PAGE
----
Cheese formulated with a medium level of sesame protein isolate showed the best overall characteristics, with low or high levels of sesame protein producing hard, gummy cheese, or cheese with a poor texture, respectively.
Researchers from the Agricultural University of China in Beijing and Missouri State University report their findings in the International Journal of Food Science & Technology.
“The possible utilisation of sesame protein in cheese is a rather new consideration, which could benefit the nutritional and ingredient diversity of cheeses and integrate a traditional protein resource into the recently introduced cheese consumption in China,” stated the researchers, led by Shangwu Chen.
Indeed, the researchers note that such proteins are already used in salad dressing and flavouring ingredients in a range of Asian foods, including “noodles, stir fries and a wide variety of pastries”.
Low milk cheese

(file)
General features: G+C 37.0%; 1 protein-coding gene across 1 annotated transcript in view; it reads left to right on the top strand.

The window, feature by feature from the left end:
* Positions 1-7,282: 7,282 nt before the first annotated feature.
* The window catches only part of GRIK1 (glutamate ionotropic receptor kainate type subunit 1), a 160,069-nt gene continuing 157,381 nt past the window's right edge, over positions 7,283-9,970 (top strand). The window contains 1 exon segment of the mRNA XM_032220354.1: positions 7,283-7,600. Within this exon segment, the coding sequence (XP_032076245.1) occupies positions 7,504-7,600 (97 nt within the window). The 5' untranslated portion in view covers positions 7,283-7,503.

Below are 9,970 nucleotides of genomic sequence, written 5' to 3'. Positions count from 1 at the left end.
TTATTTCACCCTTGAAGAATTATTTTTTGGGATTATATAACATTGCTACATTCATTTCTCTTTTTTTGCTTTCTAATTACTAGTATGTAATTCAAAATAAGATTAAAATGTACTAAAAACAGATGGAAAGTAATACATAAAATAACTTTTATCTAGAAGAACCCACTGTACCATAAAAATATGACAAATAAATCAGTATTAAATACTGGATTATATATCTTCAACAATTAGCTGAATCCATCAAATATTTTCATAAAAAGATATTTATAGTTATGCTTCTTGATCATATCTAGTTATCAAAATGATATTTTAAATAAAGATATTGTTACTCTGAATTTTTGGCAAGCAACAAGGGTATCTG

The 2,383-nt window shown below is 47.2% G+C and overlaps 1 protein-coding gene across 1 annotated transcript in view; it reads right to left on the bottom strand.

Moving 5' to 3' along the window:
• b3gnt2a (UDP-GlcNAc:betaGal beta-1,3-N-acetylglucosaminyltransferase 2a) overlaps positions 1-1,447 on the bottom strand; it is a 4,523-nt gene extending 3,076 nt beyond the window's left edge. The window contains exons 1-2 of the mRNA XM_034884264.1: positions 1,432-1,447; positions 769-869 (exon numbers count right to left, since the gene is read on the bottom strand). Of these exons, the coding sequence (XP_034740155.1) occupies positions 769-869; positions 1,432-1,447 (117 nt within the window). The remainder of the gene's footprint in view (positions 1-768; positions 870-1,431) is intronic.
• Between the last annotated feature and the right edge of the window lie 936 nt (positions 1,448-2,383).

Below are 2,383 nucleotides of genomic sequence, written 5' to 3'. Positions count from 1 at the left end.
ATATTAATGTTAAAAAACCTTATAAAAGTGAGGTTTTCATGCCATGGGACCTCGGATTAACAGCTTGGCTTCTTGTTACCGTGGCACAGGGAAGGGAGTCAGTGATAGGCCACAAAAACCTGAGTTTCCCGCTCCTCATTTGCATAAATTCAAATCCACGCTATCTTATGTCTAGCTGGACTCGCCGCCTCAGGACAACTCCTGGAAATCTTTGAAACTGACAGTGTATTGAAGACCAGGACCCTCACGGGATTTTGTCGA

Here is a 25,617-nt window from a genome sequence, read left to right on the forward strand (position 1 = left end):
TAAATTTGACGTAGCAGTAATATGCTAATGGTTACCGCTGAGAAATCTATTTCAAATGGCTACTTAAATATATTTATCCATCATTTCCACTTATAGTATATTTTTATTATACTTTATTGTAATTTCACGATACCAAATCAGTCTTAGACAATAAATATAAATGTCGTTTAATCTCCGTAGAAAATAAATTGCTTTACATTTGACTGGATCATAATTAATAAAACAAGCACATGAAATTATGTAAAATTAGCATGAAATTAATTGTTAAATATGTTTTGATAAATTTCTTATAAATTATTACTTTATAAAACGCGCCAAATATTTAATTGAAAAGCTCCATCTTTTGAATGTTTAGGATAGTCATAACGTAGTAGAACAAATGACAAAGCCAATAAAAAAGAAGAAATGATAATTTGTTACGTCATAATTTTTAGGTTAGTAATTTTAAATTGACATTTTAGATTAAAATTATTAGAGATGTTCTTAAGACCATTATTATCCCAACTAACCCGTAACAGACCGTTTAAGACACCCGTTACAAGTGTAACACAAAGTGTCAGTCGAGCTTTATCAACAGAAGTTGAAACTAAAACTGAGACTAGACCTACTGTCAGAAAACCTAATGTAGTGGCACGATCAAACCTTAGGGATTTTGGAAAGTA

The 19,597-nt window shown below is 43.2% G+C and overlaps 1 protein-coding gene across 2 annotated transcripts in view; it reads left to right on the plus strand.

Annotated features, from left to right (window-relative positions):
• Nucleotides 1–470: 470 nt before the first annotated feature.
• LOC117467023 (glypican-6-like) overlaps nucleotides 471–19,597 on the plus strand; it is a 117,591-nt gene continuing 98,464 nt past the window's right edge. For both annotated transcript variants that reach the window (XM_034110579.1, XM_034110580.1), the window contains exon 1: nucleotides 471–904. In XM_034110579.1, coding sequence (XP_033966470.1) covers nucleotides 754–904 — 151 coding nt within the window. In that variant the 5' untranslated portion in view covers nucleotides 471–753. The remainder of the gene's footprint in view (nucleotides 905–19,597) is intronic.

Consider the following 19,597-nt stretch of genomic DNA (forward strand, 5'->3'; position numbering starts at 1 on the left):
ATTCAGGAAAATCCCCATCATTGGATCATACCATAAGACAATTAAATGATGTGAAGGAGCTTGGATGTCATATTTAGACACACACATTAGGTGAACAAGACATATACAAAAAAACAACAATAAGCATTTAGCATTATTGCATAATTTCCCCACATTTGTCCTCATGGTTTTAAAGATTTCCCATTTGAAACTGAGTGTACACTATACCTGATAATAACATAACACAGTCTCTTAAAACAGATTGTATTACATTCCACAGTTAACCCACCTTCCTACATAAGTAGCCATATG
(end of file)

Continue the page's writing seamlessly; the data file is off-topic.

In order to examine the potential of the sesame protein isolate (SPI) – an inexpensive protein source in China – in soft cheeses, Chen and co-workers manufactured cheeses with increasing levels of SPI, from 0 to 12 per cent.
Results showed that fermentation of the milk was slowed by adding the SPI, and that the time for formation of the cheese curd was also extended.
Low levels of SPI – 4 per cent – produced cheese with increased “hardness, cohesiveness, adhesiveness and gumminess”, said the researchers, while the top level of SPI (12 per cent) “deteriorated the texture”, they added.
The medium levels (8 per cent) of SPI were found to produce the best results, said the researchers.
Analysis of the microstructure of the cheese with a scanning electron microscopy revealed the SPI directly interacted with the casein protein in the milk.
“The microstructure observations not only explained the results of physical and rheological studies, but also provide mechanism guidelines to achieve better application and control of SPI-cheese products,” stated the researchers.
A recent Rabobank report listed two Chinese dairy companies in the top 20 global dairy companies. Topping the list is Nestle, but the 16th and 17th largest companies are China’s Mengniu and Yili.
Source: International Journal of Food Science & Technology
July 2010, Volume 45, Issue 7, Pages, 1368-1377
“Effect of sesame protein isolate in partial replacement of milk protein on the rheological, textural and microstructural characteristics of fresh cheese”
Authors: X. Lu, D. Schmitt, S. Chen